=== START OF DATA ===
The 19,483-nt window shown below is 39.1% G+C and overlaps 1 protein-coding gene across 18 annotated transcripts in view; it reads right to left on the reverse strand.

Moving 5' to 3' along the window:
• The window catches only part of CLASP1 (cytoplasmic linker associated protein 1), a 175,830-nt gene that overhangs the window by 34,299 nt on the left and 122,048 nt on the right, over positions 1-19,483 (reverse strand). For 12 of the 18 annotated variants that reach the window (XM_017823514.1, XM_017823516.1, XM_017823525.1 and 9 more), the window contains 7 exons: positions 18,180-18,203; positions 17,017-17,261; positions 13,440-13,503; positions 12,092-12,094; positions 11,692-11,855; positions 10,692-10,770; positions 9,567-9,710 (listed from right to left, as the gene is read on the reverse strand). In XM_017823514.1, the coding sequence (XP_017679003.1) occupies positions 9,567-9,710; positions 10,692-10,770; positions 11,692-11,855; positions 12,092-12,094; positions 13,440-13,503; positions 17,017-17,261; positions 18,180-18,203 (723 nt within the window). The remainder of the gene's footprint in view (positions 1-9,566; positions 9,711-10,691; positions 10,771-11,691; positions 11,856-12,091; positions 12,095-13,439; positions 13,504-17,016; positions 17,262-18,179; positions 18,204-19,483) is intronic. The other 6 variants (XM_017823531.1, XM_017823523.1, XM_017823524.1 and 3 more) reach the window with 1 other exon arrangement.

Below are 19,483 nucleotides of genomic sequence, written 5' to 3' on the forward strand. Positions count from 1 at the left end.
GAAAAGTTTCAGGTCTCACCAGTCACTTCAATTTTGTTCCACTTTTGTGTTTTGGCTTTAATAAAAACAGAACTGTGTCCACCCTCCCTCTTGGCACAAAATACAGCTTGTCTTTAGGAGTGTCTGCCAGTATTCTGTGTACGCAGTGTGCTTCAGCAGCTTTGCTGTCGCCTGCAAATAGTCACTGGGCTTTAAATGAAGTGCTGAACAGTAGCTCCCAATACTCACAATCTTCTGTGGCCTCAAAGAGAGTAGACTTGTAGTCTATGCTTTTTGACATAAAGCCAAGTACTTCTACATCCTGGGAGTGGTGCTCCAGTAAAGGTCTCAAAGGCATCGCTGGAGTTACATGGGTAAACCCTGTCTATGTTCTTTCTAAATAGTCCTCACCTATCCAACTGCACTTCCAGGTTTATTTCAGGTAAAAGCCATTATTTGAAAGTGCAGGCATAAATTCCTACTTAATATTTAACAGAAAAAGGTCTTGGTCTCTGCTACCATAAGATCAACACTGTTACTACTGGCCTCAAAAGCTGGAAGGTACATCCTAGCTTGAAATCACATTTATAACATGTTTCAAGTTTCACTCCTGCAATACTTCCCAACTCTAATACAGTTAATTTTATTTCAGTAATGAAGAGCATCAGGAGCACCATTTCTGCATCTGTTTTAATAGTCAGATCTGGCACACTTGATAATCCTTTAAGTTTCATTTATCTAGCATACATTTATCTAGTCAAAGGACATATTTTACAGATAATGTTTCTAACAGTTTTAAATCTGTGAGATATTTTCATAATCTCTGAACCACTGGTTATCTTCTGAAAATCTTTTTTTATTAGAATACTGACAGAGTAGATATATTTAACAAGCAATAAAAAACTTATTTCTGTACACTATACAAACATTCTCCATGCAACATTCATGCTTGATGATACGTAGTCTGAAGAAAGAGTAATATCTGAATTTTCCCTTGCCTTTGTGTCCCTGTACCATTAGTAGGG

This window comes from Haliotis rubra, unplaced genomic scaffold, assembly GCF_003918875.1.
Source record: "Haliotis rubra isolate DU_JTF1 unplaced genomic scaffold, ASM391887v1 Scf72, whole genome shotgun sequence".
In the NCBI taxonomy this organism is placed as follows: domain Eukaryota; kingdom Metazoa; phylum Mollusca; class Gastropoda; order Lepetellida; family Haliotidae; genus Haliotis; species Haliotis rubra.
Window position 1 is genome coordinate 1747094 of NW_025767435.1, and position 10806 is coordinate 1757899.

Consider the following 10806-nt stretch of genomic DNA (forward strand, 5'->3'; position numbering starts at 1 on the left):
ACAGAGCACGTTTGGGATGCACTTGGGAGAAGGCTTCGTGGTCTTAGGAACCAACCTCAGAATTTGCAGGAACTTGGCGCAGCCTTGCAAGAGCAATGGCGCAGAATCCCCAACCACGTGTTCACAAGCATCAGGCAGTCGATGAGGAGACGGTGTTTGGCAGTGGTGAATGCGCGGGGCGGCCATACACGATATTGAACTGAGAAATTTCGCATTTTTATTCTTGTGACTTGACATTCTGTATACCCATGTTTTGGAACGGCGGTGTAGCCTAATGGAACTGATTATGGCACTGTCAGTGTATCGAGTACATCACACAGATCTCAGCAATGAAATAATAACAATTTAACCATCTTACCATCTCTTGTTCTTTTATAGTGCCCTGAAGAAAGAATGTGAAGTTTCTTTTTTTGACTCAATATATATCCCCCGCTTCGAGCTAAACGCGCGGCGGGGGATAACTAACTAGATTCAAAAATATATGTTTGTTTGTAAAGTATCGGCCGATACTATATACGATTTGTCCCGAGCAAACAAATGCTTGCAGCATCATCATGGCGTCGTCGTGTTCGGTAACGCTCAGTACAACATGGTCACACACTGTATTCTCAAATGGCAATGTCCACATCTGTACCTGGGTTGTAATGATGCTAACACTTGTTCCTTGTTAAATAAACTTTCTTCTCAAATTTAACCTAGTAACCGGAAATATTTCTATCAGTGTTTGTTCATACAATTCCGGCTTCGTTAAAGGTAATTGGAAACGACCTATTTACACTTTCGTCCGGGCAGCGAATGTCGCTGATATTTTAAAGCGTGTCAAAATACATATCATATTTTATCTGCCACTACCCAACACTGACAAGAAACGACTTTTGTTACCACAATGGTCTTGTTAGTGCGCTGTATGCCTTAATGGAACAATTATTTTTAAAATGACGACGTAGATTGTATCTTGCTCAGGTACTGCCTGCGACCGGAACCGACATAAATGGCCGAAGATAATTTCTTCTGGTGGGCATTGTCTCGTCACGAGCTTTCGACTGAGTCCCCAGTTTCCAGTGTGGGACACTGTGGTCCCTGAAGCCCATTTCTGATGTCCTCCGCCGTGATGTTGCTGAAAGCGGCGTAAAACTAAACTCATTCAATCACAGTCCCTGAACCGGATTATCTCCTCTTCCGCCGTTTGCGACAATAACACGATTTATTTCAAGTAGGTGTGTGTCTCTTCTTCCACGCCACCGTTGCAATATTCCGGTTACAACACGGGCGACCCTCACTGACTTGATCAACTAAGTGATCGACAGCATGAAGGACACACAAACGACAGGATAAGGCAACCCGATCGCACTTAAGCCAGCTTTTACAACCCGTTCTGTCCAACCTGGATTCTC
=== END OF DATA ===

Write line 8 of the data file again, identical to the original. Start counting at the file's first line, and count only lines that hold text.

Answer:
In the NCBI taxonomy this organism is placed as follows: domain Eukaryota; kingdom Metazoa; phylum Mollusca; class Gastropoda; order Lepetellida; family Haliotidae; genus Haliotis; species Haliotis rubra.